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Oklahoma teacher Teresa Danks recently made national news when she began panhandling beside the highway to raise money for school supplies.

On average, American teachers spend $500 a year of their own money on school supplies for their students, but that number can be much higher in states like cash-strapped Oklahoma. American teachers are currently eligible for a small tax break of $250, to reimburse themselves.

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A charter school association in Oklahoma has brought a lawsuit against the state, in hopes of diverting more revenue away from traditional public schools and into charter school coffers.

As The Tulsa World reports, the Oklahoma Public Charter School Association's lawsuit hopes to do what similar suits in Colorado and Florida have achieved: sharing local tax money equally among district and charter schools.

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A new federal education law will give Oklahoma more freedom and responsibility when it comes to fixing its failing schools, reports StateImpact.

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The Oklahoma Education Department has released a new plan to address the ongoing woes of the state’s education system, reports Oklahoma Watch.

The goals of the plan include reducing the state’s recent reliance on emergency certified teachers and raising the state’s high school graduation rate to 90 percent. The plan will also try to ease hunger in schools, and force underfunded public schools that have gone to a four-day school week to fix their calendars.

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It’s no secret that Oklahoma is facing as major teacher crisis. But, as Oklahoma Watch reports, within that larger crisis is another problem. The state suffers from an increasingly dwindling pool of special education teachers.

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Oklahoma’s woes are now so dire that the state is making news in the United Kingdom. Last week, the British newspaper The Guardian published an article about Oklahoma, asking the question “Can anyone fix this failing state?”

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Oklahoma has now set a record for the number of emergency-certified teachers its hired this year. The state has been experiencing a statewide shortage of teachers, largely due to low teacher salaries and the problem of educators moving to other states for better pay and benefits.

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Tensions over the condition of public education in Oklahoma continue to grow more strained.

As The Oklahoman reports, the Oklahoma City Public School System is considering suing the state Legislature. Leaders of the largest school district in the state say the Legislature has consistently failed in its constitutional and moral responsibilities to the children of Oklahoma.

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Over the past two months, the State of Oklahoma has approved almost 900 emergency teaching certificates.

As The Tulsa World reports, many classrooms in Oklahoma have yet to find teachers and droves of educators have moved to Texas and elsewhere, in search of better pay.

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Foster kids in Oklahoma will soon receive state funding to attend private school, if they choose to do so.

As Oklahoma Watch reports, in the past state funding for private schools has been given to disabled or special-needs students. But this is the first time that funding has expanded to include foster children.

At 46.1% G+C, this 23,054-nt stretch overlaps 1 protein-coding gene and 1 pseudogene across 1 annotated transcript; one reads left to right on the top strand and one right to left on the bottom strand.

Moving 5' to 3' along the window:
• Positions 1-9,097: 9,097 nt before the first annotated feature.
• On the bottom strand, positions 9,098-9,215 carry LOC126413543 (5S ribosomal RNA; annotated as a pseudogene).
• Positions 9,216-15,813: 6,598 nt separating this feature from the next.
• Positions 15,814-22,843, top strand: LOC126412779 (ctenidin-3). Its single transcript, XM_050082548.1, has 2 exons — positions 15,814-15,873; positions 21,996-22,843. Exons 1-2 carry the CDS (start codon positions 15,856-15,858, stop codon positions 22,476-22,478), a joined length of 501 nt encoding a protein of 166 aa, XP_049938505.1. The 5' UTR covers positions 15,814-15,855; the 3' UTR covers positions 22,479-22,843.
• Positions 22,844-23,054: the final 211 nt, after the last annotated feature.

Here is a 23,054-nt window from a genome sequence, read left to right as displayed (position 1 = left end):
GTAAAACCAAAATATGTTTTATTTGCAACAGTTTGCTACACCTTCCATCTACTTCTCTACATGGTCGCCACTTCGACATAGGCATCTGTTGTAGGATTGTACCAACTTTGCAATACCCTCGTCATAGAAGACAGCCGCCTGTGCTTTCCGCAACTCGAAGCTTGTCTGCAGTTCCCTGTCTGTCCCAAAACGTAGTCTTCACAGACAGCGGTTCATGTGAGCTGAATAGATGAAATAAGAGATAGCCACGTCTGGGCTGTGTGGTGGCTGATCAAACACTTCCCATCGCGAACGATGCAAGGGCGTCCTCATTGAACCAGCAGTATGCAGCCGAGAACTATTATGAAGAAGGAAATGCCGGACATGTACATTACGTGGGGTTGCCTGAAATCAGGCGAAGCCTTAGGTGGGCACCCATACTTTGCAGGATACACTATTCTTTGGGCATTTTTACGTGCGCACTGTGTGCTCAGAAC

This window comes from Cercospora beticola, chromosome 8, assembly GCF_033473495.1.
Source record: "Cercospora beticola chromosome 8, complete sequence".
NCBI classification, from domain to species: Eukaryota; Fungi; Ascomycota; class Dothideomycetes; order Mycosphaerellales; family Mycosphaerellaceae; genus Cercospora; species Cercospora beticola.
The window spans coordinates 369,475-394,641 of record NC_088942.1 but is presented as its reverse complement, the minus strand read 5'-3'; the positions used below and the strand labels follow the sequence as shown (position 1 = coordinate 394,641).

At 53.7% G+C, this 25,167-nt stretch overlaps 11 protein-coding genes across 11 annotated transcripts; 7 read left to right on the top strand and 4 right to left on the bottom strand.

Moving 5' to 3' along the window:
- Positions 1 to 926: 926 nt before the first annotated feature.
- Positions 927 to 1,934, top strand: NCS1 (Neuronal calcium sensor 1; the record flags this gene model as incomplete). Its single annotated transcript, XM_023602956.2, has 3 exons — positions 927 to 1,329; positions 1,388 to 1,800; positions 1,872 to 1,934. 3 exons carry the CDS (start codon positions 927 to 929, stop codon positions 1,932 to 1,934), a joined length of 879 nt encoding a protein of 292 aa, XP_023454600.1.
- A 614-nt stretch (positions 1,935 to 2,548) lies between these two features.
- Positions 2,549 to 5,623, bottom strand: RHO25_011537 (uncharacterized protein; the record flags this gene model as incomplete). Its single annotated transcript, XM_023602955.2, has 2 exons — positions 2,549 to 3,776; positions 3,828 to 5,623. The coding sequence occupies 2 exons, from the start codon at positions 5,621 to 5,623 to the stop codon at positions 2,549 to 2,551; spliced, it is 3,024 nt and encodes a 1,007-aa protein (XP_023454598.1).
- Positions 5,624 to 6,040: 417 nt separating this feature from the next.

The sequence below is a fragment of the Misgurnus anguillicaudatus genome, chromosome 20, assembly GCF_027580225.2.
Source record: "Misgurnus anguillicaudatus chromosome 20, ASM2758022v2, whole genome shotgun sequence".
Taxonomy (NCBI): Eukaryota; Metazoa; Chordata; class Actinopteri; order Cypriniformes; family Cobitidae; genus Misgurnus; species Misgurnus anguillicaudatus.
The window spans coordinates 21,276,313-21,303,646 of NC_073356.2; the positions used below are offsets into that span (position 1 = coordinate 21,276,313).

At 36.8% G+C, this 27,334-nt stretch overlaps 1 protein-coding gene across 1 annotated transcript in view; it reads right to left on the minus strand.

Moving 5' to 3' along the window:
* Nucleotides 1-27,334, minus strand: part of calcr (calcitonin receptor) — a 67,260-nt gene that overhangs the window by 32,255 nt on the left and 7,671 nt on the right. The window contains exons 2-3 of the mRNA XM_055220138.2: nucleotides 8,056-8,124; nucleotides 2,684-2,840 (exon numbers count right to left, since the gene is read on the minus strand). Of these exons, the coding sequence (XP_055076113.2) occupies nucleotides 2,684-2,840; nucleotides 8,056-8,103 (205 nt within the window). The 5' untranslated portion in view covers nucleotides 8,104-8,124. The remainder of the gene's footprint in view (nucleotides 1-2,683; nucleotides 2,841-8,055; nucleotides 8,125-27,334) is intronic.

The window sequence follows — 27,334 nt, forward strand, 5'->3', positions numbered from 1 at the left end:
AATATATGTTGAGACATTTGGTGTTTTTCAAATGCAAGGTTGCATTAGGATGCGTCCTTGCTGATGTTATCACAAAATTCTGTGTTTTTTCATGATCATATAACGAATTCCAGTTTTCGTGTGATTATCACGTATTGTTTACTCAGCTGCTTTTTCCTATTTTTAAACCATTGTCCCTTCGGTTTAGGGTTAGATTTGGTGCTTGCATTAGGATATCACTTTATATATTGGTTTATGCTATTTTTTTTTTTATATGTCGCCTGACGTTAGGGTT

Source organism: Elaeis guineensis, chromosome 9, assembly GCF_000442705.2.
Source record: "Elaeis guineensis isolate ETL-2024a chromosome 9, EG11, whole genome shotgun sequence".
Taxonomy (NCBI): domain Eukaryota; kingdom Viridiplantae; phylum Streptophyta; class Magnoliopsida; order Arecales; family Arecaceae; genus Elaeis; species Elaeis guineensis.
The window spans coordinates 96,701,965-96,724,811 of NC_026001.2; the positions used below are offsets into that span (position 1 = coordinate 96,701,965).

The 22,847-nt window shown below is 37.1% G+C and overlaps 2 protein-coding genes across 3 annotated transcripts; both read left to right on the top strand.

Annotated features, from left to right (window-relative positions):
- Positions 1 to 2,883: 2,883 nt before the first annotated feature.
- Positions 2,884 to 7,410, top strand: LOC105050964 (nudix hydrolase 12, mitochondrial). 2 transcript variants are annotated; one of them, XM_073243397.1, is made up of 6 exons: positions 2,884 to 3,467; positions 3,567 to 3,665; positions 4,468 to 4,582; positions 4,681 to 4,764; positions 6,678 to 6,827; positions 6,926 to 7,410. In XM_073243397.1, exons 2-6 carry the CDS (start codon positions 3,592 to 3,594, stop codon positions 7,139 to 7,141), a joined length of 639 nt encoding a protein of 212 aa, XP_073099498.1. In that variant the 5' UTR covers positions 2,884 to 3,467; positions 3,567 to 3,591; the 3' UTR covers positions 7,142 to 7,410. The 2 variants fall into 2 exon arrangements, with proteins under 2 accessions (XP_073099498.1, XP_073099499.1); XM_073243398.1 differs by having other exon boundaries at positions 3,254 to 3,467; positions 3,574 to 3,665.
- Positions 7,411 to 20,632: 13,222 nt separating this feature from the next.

The idea behind the change is to allow foster kids who have experienced trauma to tailor their education to their needs.

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One Oklahoma teacher has now turned to panhandling to pay for necessary items for her classroom.

Oklahoma teachers will be returning to work in a few weeks, and that means they’ll have to get their classrooms ready. But, in cash-strapped Oklahoma, this can be an even bigger challenge than in other states.

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The State of Oklahoma has drawn repeated criticism recently for leading the nation in funding cuts to K-12 public schools.

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The teacher crisis in Oklahoma doesn’t appear to be going away anytime soon, reports The Oklahoman.

Last year, Oklahoma was forced to certify 1,100 emergency teachers to plug unfilled jobs due to low pay and teachers moving out of state. This year, the state Board of Education has already approved 224 more emergency certificates. Emergency teachers are hired without the traditional training expected of a public-school teacher. These last-minute stop-gap educators are forced to learn on the job.

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Oklahoma will soon make its statewide reading test more difficult, and the change could result in more students being forced to repeat the third grade.

As Oklahoma Watch reports, the important, high-stakes test is already difficult for some. Last year, 12 percent of Oklahoma third graders received a grade of “unsatisfactory.”

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For decades, Oklahoma public schools have been struggling to retain principals. Last year 73 percent of Oklahoma’s 1,900 principals had held their positions for five years or less.

As Oklahoma Watch reports, the constant turnover of principals costs Oklahoma districts thousands of dollars a year.

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Dallas school districts have been actively recruiting Oklahoma teachers.

As KFOR reports, Dallas ISD is holding interviews in Oklahoma City this week to try to convince some of the state’s most qualified teachers to head to Texas, where pay and benefits are significantly better than in the Sooner State.